So, feeling a bit better, I picked up the pace a little. An American college student struck up a conversation with me on the way out, and we talked a little bit about philosophy and a little bit about home. As we approached the exit, the guard asked us to open our backpacks. It took me a second to come up with a reason why. People don’t try to actually steal the bones in here, do they? For an answer, he pointed to a table with a few skulls in a neat pile. Good thing I don’t have much faith in humanity, because if I did it would be in tatters right now. Ah well, as I am you will one day be. And with that thought in my head, I headed out of the darkness into a perfectly sunny day.

Tuesday, September 11, 2007

In the land of pickled herring and sex shops

I was allowed two drinks to limber up before the dreaded question surfaced. “So, how many Danish celebrities can you name?” Hmm. Who would have thought the toughest part of a job interview would be the drinks session afterward? Feeling rather proud of myself, I immediately responded “Lars von Trier”.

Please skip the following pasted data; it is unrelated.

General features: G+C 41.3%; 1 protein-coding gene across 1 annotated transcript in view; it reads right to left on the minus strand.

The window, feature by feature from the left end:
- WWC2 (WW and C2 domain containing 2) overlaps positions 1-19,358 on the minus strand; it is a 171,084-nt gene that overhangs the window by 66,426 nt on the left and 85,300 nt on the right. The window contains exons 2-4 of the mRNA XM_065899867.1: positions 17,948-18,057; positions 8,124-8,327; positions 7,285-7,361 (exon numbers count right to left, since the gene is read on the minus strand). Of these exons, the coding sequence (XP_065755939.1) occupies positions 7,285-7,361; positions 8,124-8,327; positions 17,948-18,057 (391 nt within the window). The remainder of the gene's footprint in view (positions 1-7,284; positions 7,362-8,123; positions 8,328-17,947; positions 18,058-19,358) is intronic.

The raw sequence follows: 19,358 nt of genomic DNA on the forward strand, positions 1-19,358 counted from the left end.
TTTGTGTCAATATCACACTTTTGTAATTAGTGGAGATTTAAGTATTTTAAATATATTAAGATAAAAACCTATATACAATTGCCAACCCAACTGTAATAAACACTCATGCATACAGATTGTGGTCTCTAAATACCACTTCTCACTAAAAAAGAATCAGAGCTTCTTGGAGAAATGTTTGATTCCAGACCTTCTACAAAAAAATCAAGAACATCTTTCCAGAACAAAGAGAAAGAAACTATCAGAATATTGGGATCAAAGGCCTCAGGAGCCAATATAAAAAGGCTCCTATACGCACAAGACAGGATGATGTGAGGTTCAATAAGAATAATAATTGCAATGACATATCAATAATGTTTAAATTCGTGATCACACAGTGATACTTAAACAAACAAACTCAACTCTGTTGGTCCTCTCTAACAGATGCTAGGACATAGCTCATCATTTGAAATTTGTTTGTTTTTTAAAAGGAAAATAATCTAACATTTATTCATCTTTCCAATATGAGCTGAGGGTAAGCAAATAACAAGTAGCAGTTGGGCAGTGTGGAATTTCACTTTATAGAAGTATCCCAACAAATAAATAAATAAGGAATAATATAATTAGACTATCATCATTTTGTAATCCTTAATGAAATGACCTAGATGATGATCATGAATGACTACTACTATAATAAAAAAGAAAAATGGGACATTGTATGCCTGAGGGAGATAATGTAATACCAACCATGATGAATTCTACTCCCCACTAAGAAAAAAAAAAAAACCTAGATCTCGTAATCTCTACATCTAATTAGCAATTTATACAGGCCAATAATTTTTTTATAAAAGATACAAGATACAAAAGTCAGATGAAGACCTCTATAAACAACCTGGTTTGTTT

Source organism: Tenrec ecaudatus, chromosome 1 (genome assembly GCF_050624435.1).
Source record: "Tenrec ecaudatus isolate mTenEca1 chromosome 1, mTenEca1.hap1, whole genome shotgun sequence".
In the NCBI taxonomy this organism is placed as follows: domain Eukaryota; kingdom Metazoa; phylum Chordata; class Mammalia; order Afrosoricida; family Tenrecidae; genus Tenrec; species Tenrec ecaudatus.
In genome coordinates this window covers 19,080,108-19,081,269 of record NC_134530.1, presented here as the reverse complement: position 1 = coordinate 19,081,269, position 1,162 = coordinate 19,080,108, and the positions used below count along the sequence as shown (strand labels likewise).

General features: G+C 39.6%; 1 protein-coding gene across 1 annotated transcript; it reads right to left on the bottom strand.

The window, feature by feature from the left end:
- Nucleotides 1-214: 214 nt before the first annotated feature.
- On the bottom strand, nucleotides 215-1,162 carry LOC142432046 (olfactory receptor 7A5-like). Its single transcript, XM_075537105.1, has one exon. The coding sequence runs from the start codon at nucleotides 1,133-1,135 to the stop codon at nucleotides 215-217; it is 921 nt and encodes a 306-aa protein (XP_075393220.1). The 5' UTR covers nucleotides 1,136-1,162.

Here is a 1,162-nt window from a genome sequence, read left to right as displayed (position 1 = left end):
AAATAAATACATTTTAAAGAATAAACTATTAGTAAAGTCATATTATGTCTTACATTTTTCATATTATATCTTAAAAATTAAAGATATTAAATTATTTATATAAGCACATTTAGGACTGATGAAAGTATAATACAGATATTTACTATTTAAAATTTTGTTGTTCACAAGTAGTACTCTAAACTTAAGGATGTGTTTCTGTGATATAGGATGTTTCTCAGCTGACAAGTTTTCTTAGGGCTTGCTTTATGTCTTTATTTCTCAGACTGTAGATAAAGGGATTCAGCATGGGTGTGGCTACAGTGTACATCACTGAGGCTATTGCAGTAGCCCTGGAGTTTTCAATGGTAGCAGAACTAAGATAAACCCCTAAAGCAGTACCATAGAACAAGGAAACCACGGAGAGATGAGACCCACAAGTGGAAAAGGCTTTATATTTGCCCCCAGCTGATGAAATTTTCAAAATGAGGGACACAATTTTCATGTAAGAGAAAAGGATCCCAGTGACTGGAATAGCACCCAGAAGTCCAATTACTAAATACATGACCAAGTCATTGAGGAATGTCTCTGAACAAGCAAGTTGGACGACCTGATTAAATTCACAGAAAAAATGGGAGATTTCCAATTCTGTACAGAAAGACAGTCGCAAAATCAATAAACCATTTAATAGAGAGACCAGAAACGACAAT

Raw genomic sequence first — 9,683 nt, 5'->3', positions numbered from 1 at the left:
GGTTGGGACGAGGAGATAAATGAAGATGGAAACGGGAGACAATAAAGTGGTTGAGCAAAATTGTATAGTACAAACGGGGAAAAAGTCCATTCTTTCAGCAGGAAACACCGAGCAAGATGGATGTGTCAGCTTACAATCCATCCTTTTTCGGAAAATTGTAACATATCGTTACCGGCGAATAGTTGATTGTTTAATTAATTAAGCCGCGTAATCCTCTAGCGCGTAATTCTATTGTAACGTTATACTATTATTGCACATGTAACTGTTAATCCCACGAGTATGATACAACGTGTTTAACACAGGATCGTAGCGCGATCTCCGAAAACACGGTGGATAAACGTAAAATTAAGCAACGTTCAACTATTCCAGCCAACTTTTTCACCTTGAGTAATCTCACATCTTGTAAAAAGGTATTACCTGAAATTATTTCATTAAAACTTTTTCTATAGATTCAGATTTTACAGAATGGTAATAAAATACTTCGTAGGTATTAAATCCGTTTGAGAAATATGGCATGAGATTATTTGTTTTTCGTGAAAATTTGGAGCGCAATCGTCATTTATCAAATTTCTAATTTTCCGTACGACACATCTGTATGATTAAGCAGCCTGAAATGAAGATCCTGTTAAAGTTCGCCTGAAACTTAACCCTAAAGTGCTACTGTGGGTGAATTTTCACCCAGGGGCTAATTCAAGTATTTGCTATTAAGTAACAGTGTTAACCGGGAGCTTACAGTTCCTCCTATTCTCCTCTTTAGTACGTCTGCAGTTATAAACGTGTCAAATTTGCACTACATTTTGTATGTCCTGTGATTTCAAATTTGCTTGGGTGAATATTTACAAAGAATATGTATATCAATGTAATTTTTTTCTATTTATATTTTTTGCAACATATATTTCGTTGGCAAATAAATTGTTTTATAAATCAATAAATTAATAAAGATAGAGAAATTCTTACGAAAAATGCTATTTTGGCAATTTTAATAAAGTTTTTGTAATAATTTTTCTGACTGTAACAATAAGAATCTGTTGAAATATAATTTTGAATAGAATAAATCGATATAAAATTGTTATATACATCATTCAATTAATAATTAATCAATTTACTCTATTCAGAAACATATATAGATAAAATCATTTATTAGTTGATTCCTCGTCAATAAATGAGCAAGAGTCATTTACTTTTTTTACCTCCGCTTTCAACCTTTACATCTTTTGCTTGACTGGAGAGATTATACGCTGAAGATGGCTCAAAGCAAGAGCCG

“OK, and?”

(Insert slightly uncomfortable pause here.)

There is more than one? Now I was in trouble.

I have to admit, I’d never really thought about Denmark. While I’ve met a few Danish people in the course of my meandering existence, they really didn’t speak about their country much. Now here I was racking my brain for Scandinavian pop culture icons and coming up empty. Good thing the Danes have a sense of humor.